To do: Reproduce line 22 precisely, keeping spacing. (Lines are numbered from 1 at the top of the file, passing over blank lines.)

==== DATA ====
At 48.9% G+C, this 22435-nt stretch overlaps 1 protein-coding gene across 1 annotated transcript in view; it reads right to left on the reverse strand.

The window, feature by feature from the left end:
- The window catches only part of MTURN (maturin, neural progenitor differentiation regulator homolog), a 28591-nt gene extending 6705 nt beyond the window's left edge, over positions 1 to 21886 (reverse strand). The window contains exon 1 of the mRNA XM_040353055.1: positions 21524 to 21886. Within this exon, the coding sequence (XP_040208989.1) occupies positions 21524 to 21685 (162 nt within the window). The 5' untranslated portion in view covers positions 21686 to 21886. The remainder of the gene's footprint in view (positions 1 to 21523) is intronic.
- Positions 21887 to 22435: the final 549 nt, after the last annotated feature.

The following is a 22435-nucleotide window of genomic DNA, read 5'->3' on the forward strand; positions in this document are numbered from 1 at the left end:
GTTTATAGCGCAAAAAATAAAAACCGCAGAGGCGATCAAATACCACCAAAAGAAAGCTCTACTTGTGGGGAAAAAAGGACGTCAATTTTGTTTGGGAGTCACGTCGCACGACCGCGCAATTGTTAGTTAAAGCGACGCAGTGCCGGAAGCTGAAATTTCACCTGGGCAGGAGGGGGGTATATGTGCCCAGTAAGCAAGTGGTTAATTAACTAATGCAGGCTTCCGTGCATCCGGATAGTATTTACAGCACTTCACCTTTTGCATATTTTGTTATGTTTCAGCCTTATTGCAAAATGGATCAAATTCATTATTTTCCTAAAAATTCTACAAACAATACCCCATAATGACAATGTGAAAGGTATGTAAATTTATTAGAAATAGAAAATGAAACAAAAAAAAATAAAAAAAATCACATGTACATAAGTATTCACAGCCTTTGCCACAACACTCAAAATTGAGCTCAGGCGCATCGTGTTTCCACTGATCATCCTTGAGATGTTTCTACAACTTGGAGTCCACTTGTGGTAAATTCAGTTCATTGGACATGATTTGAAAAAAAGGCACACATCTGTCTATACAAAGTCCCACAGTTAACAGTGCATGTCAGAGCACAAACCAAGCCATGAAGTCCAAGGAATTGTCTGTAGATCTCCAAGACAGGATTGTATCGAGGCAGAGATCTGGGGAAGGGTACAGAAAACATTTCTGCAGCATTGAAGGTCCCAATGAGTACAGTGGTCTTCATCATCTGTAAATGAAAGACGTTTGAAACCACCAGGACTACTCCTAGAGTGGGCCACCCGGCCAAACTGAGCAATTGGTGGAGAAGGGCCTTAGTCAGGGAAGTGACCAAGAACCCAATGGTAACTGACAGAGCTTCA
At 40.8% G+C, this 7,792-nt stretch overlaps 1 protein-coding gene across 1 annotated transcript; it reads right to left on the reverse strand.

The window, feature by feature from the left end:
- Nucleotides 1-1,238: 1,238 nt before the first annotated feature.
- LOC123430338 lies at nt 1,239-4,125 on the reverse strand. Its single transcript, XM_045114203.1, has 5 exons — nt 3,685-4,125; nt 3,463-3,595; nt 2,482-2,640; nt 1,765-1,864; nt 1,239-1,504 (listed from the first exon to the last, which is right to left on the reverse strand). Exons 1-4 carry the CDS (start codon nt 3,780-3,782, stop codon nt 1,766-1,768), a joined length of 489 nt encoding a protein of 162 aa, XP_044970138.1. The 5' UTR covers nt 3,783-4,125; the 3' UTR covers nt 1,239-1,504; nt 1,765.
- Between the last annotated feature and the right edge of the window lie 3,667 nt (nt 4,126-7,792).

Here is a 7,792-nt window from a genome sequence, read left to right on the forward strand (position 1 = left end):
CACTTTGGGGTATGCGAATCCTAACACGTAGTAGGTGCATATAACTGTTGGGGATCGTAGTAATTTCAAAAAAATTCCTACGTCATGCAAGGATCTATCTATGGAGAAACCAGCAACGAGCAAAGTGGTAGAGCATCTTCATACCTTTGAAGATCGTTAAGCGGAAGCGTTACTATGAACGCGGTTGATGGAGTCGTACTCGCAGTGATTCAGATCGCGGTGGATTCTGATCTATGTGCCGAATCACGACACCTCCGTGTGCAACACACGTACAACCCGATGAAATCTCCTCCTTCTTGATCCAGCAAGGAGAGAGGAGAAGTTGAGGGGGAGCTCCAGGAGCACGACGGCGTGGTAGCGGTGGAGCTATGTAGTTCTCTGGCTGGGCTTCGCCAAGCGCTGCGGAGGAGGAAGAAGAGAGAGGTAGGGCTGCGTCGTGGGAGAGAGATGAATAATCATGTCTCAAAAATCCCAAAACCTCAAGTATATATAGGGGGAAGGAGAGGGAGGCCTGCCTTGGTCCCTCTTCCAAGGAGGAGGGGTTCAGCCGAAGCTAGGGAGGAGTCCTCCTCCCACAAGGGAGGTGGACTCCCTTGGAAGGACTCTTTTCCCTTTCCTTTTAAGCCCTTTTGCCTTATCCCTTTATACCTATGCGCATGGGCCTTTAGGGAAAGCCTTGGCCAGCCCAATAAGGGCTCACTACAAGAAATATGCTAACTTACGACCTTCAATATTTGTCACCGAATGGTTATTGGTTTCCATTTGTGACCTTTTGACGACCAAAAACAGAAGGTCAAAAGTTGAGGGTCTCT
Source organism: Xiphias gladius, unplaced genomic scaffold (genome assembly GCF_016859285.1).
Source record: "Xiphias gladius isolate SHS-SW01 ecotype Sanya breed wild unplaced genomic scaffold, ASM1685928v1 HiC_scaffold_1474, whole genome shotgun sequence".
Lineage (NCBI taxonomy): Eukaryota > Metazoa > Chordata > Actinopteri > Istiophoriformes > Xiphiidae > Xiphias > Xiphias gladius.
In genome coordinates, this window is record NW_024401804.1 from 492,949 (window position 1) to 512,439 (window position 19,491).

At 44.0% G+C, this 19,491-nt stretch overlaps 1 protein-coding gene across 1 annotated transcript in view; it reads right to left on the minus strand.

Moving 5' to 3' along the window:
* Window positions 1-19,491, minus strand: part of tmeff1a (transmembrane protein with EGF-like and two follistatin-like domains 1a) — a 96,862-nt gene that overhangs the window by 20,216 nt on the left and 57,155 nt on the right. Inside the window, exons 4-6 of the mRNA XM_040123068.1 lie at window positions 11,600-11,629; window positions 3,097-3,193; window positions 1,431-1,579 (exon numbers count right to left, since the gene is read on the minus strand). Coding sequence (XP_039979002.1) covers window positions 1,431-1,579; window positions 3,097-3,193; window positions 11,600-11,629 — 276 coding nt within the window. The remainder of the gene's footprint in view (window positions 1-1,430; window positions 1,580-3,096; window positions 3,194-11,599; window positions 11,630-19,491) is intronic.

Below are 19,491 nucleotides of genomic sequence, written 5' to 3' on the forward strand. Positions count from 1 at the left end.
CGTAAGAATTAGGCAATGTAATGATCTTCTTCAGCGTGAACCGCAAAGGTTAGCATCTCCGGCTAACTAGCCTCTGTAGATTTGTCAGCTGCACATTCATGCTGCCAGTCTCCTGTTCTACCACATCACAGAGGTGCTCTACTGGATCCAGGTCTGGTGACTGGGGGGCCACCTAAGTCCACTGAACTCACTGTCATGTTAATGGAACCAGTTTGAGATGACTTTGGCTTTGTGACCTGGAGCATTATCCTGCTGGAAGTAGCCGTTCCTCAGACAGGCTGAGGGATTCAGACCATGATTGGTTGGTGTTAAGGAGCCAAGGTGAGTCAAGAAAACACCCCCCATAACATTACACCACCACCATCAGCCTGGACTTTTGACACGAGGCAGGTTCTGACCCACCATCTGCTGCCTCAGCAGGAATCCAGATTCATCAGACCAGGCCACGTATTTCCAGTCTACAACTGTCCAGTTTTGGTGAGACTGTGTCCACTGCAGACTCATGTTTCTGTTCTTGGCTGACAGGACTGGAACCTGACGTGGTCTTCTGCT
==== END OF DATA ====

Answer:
CGTAAGAATTAGGCAATGTAATGATCTTCTTCAGCGTGAACCGCAAAGGTTAGCATCTCCGGCTAACTAGCCTCTGTAGATTTGTCAGCTGCACATTCATGCTGCCAGTCTCCTGTTCTACCACATCACAGAGGTGCTCTACTGGATCCAGGTCTGGTGACTGGGGGGCCACCTAAGTCCACTGAACTCACTGTCATGTTAATGGAACCAGTTTGAGATGACTTTGGCTTTGTGACCTGGAGCATTATCCTGCTGGAAGTAGCCGTTCCTCAGACAGGCTGAGGGATTCAGACCATGATTGGTTGGTGTTAAGGAGCCAAGGTGAGTCAAGAAAACACCCCCCATAACATTACACCACCACCATCAGCCTGGACTTTTGACACGAGGCAGGTTCTGACCCACCATCTGCTGCCTCAGCAGGAATCCAGATTCATCAGACCAGGCCACGTATTTCCAGTCTACAACTGTCCAGTTTTGGTGAGACTGTGTCCACTGCAGACTCATGTTTCTGTTCTTGGCTGACAGGACTGGAACCTGACGTGGTCTTCTGCT